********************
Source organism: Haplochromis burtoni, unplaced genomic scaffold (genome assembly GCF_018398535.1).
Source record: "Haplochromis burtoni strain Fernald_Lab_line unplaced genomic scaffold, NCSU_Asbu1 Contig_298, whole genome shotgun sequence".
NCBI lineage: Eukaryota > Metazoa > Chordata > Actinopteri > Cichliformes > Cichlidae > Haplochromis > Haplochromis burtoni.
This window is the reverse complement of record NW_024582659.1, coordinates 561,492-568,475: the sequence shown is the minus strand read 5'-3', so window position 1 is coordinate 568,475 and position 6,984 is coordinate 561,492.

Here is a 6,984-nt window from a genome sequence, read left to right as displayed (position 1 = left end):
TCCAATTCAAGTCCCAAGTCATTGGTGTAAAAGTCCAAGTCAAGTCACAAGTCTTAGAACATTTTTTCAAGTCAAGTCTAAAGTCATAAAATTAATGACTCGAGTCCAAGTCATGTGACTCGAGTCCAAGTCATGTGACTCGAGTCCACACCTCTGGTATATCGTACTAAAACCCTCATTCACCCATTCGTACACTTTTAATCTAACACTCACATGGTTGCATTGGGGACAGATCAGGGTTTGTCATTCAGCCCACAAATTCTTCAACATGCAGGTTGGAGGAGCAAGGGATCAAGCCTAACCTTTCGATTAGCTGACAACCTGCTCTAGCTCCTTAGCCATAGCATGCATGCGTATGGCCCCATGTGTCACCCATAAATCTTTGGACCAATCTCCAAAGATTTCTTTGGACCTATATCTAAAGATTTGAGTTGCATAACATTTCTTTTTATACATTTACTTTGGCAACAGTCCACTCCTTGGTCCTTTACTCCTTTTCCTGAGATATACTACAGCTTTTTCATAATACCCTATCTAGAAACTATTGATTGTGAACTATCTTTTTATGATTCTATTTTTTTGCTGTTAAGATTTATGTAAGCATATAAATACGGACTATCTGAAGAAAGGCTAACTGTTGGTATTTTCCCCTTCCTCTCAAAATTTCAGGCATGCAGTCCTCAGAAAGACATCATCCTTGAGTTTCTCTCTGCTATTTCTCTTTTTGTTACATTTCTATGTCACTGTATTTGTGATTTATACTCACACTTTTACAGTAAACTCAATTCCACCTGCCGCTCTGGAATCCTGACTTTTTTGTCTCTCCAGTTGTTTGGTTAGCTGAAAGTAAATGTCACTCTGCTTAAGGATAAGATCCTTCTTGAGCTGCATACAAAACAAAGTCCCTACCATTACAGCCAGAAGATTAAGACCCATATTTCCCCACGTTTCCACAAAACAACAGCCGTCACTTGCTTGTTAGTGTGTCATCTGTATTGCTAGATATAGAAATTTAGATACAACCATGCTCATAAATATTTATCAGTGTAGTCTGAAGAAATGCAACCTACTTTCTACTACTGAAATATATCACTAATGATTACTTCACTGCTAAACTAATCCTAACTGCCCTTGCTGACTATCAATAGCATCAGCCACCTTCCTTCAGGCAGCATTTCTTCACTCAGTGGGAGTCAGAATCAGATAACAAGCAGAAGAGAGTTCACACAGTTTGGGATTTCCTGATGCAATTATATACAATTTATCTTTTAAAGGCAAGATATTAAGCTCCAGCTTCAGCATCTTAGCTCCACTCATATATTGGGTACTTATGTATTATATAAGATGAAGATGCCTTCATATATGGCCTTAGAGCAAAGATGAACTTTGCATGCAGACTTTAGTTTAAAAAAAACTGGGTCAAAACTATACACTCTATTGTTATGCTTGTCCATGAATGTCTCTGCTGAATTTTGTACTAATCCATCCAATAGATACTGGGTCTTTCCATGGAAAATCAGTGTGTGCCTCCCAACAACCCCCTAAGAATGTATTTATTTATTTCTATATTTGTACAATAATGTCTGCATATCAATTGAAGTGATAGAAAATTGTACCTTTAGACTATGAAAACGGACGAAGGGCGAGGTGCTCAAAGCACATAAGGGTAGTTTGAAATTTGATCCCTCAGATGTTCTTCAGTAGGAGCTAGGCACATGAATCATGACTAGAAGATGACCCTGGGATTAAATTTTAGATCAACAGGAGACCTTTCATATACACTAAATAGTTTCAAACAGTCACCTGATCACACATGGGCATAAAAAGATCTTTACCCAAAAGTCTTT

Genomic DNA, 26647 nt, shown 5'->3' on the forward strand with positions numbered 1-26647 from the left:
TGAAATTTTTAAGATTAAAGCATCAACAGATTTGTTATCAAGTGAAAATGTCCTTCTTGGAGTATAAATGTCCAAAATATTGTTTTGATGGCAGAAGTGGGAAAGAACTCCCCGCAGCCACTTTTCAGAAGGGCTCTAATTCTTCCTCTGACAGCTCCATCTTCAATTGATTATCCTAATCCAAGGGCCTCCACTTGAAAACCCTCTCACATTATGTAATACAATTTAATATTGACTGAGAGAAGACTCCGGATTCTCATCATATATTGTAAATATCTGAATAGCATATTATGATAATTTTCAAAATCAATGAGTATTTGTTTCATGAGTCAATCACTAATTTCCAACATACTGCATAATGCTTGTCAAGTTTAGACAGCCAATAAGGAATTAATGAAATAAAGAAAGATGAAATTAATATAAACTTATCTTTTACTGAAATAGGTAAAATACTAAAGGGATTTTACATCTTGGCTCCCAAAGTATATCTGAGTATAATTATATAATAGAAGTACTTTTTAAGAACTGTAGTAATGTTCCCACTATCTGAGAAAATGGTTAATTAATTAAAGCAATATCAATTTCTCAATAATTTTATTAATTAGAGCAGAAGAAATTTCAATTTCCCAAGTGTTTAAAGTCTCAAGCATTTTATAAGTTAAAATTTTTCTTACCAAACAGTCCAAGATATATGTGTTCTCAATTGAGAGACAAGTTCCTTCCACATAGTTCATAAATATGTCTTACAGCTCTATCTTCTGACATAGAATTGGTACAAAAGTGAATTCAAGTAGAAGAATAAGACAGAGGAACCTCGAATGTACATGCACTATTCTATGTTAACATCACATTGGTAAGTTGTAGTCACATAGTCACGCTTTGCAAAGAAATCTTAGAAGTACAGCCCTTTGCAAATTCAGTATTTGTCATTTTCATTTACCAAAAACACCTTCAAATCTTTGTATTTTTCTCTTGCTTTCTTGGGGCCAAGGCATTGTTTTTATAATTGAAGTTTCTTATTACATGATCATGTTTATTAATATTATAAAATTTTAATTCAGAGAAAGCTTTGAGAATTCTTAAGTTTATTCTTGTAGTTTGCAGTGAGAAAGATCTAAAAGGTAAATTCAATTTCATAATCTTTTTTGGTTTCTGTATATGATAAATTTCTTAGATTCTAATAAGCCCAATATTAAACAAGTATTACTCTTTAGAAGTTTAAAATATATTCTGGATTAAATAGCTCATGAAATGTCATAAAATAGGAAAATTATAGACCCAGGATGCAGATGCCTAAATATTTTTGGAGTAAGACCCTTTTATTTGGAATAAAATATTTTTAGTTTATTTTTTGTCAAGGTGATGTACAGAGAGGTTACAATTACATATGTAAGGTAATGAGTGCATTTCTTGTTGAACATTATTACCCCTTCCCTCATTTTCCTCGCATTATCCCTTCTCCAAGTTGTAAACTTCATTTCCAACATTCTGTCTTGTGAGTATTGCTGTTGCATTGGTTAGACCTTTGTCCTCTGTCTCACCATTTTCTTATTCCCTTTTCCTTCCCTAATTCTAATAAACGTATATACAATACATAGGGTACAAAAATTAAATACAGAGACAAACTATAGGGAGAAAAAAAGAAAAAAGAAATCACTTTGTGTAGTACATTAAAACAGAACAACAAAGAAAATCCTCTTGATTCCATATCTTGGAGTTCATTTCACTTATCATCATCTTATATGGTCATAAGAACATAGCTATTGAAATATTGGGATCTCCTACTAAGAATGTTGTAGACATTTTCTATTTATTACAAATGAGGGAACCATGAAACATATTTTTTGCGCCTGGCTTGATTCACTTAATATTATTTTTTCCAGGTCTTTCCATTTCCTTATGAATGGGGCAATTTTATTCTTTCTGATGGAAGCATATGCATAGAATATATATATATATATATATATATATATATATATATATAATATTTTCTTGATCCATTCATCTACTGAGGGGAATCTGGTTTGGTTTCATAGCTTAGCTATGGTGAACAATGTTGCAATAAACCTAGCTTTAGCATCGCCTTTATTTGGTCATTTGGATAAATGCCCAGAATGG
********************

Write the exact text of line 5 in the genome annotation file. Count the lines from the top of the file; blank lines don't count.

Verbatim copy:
Here is a 6,984-nt window from a genome sequence, read left to right as displayed (position 1 = left end):